In the wake of Russia’s military aggression against Ukraine since February 2022, the world has witnessed an astonishing display of resilience within Ukraine’s education system. The latest ad-hoc report by Aigul Alieva, Iryna Nechitailo and titled “Resilience of Education Systems: what lessons can be learned from Ukraine?” delves into the story of how Ukraine’s schools have navigated the challenges posed by the conflict.
Approximately 8.2 million Ukrainians, including a significant number of children, have been displaced and are seeking refuge in Europe due to the ongoing conflict. The war has also left its mark on the education landscape, with over 3,200 educational institutions either completely or partially destroyed across the country. Despite these formidable obstacles, Ukrainian schools managed to resume educational activities within a remarkably short span of 4-6 weeks from the onset of the Russian aggression. Now, 18 months into the conflict, these schools continue to function, displaying an inspiring level of dedication and adaptability.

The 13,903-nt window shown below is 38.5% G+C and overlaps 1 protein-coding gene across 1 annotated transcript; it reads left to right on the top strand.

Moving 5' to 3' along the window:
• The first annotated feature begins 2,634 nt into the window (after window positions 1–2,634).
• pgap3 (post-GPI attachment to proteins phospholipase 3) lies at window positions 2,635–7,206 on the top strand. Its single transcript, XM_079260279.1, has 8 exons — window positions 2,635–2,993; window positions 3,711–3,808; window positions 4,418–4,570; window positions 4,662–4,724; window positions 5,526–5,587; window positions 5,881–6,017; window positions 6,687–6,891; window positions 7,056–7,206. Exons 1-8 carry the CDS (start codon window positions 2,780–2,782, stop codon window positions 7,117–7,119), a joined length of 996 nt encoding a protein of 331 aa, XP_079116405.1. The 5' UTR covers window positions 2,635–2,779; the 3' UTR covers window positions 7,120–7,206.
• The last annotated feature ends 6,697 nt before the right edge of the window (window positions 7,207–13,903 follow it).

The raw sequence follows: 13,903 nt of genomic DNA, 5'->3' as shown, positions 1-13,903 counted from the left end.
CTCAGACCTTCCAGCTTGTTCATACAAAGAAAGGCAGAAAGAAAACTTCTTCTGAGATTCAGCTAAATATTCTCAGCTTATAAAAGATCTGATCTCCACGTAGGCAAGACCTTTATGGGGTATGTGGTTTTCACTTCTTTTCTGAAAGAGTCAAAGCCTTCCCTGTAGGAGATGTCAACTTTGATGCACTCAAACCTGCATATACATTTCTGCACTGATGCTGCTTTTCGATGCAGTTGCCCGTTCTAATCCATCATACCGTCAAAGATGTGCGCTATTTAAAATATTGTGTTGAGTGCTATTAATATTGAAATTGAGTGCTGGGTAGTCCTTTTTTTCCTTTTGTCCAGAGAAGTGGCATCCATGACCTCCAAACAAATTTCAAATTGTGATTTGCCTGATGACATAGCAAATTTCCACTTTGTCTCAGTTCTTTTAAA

The NESET report, co-authored by Aigul Alijeva and Iryna Nechitailo, investigates the factors that have contributed to this exceptional resilience. The authors draw on an array of research evidence, including focus groups with parents in the European Union and Ukraine, along with interviews with school administrators and educators.
Several key determinants emerge from the report that have played a pivotal role in sustaining the Ukrainian education system during these challenging times:
Beyond the realm of education, the report examines how these qualities of resilience have had broader societal impacts. It emphasizes the importance of international cooperation in supporting Ukraine’s recovery and fostering innovation in education and research. The international community’s engagement, the authors argue, can play a crucial role in bolstering Ukraine’s educational system in the aftermath of the conflict.